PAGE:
Drug addiction during pregnancy yields devastating consequences to both mother and child. While the majority of mothers wish for nothing more than a healthy pregnancy and baby, addictions can overpower even the best of intentions if not dealt with professionally and assertively.
Some mothers may become pregnant unknowingly while taking a prescription medication and other women may need a particular medication to treat a health condition or problem while pregnant. Whatever the situation, prescription drug use during pregnancy can prove dangerous if not properly supervised by qualified health professionals.
Prevention Is a Priority
In order to prevent potentially damaging consequences resulting from prescription drug abuse during pregnancy, it is important to understand what constitutes as substance misuse. While the use of some medications during pregnancy are necessary and approved as directed by a medical doctor, other signs may indicate that a more severe problem is at hand.
For example, prescription drug abuse would involve:
- The use of someone else’s medication
- Ingesting more medicine from your prescription than instructed
- Mixing your prescription drug with other drugs or alcohol
Commonly Abused Prescription Drugs
Prescription medications that are commonly abused include:
- Opioids (such as Vicodin, and Percocet)
- Stimulants (Ritalin, Adderall)
- Sedatives (Xanax, Ambien, Valium)
Problems Caused from Abusing Drugs During Pregnancy
Abusing prescription drugs during pregnancy can present a range of problems for the developing baby, including birth defects, low birth-weight, or miscarriage. Perhaps one of the most distressing results of prescription drug abuse is Neonatal Abstinence Syndrome (NAS), or a condition a newborn can develop when a baby becomes addicted and dependent on a drug before birth.
Because prescription drugs transfer to the developing baby from the mother during pregnancy, an infant can essentially become addicted to the drug and suffer withdrawals from the medication after birth.
Withdrawal symptoms that a baby can experience as a result of NAS include:
- Respiratory problems
- Feeding difficulties
Babies born with NAS will typically require a tremendous amount of specialized nursing care to recover from drug withdrawal. While most babies can recover from NAS, long-term consequences are not fully understood, and treatment for withdrawal can be both expensive and dangerous.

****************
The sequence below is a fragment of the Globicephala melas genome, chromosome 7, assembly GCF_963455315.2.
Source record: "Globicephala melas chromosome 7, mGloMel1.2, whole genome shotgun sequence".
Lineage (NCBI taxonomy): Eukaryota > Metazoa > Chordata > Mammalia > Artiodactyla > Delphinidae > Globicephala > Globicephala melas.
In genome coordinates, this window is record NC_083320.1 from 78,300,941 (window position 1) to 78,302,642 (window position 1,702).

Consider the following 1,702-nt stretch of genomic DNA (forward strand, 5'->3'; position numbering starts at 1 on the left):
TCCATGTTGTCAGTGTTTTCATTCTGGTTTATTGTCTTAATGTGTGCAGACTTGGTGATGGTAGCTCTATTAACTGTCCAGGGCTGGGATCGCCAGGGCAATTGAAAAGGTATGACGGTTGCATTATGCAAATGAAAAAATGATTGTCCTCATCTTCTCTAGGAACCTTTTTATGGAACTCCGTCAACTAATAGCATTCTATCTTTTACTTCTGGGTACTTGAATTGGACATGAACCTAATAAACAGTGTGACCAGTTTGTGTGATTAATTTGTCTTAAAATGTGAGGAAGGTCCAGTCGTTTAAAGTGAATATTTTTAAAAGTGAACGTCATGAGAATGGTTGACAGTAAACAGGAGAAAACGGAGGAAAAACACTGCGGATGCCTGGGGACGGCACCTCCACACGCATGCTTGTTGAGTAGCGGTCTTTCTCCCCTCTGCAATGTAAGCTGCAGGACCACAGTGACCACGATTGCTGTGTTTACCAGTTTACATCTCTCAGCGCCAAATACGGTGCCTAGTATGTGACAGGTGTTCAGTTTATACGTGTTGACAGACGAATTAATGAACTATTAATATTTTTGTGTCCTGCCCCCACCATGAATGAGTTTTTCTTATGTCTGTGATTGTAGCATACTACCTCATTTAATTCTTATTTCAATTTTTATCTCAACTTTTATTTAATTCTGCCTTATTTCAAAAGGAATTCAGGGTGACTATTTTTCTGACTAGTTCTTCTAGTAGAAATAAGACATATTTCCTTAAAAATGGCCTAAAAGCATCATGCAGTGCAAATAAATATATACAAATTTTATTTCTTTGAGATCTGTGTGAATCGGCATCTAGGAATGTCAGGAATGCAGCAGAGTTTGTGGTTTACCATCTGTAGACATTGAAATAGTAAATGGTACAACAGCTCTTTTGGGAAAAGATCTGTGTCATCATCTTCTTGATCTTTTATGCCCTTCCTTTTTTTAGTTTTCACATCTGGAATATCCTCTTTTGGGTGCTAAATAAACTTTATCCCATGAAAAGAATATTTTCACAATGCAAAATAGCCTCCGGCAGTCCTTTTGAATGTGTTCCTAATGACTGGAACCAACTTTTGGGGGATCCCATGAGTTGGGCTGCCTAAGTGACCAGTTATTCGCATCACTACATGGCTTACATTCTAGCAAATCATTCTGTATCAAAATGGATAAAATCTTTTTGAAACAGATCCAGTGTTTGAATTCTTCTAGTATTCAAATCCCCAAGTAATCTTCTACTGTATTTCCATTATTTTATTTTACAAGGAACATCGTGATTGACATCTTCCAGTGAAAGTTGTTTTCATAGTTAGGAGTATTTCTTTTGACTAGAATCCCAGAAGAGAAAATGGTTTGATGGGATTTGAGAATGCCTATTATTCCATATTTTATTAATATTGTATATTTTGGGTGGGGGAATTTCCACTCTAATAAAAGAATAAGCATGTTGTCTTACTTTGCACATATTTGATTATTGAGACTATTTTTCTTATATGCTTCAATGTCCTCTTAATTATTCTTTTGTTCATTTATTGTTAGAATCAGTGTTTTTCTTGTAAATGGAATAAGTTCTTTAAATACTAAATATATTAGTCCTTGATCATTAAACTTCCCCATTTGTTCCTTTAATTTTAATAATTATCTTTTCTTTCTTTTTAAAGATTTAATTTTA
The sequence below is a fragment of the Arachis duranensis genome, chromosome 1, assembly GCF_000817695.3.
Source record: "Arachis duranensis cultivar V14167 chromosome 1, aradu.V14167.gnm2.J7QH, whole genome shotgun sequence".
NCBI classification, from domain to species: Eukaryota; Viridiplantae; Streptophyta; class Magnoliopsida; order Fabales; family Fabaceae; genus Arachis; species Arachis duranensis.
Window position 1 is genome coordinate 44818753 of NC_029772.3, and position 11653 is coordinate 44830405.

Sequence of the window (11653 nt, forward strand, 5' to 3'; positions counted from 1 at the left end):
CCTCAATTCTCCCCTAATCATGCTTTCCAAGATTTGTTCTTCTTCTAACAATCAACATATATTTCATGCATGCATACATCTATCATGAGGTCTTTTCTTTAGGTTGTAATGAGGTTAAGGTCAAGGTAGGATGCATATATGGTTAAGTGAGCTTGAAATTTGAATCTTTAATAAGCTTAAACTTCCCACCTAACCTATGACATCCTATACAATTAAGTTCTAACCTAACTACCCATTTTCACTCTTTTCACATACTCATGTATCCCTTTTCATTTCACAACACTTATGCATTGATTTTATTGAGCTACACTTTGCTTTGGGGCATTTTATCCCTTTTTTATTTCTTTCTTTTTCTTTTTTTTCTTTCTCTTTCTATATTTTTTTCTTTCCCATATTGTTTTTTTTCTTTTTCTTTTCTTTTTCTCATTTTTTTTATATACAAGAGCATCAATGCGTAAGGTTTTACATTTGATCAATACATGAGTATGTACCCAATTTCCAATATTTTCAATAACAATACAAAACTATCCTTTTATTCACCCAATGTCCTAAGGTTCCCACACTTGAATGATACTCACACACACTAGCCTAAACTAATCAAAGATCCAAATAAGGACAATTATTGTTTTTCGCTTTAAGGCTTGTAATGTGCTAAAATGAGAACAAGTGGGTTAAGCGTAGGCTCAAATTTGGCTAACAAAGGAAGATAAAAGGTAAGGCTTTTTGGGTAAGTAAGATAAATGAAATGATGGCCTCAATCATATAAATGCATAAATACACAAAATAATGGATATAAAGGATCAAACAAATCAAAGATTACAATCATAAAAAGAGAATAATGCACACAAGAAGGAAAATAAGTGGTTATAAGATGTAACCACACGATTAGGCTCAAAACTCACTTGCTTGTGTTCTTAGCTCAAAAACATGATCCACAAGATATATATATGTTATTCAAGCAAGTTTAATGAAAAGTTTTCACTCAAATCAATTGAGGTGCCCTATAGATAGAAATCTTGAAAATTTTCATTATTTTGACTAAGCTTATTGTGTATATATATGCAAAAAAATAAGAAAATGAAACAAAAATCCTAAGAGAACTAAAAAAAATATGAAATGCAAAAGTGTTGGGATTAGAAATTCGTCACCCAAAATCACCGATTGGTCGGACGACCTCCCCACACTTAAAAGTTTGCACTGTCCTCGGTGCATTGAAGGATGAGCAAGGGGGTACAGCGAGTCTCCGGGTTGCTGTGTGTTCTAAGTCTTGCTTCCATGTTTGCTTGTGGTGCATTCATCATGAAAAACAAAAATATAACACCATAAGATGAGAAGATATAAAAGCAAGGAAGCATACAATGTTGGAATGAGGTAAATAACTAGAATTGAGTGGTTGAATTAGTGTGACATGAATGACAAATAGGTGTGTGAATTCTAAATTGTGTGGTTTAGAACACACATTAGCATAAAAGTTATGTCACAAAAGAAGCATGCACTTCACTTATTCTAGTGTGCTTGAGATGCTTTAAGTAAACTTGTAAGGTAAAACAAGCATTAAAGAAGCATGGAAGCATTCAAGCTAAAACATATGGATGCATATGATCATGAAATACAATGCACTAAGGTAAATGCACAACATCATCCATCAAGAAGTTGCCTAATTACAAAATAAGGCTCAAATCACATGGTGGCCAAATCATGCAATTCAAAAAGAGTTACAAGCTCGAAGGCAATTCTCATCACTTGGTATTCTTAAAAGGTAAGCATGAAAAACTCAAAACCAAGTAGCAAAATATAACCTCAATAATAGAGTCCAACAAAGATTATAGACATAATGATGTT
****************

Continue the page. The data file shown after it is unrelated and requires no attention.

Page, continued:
Many newborns will require the use of medications for stabilization during the withdrawal phase, and these medications alone can prove fatal.
Taking Addiction Seriously and Getting Treatment
Tackling addiction issues before conception is the best approach to preventing life-threatening consequences to both mother and baby during pregnancy. For women who are addicted to drugs during their pregnancy, it is crucial to seek immediate and professional health care.
Early intervention can prevent the myriad of negative risks that can unfold for mothers and babies during this precious time of growth and development.
Blog Contributed By: Crystal Karges, MS, RDN, IBCLC
The opinions and views of our guest contributors are shared to provide a broad perspective of addictions. These are not necessarily the views of Addiction Hope, but an effort to offer a discussion of various issues by different concerned individuals.
We at Addiction Hope understand that addictions result from multiple physical, emotional, environmental and genetic factors. If you or a loved one are suffering from an addiction, please know that there is hope for you, and seek immediate professional help.
Published on September 27, 2014
Reviewed by Jacquelyn Ekern, MS, LPC on November 19, 2018
Published on AddictionHope.com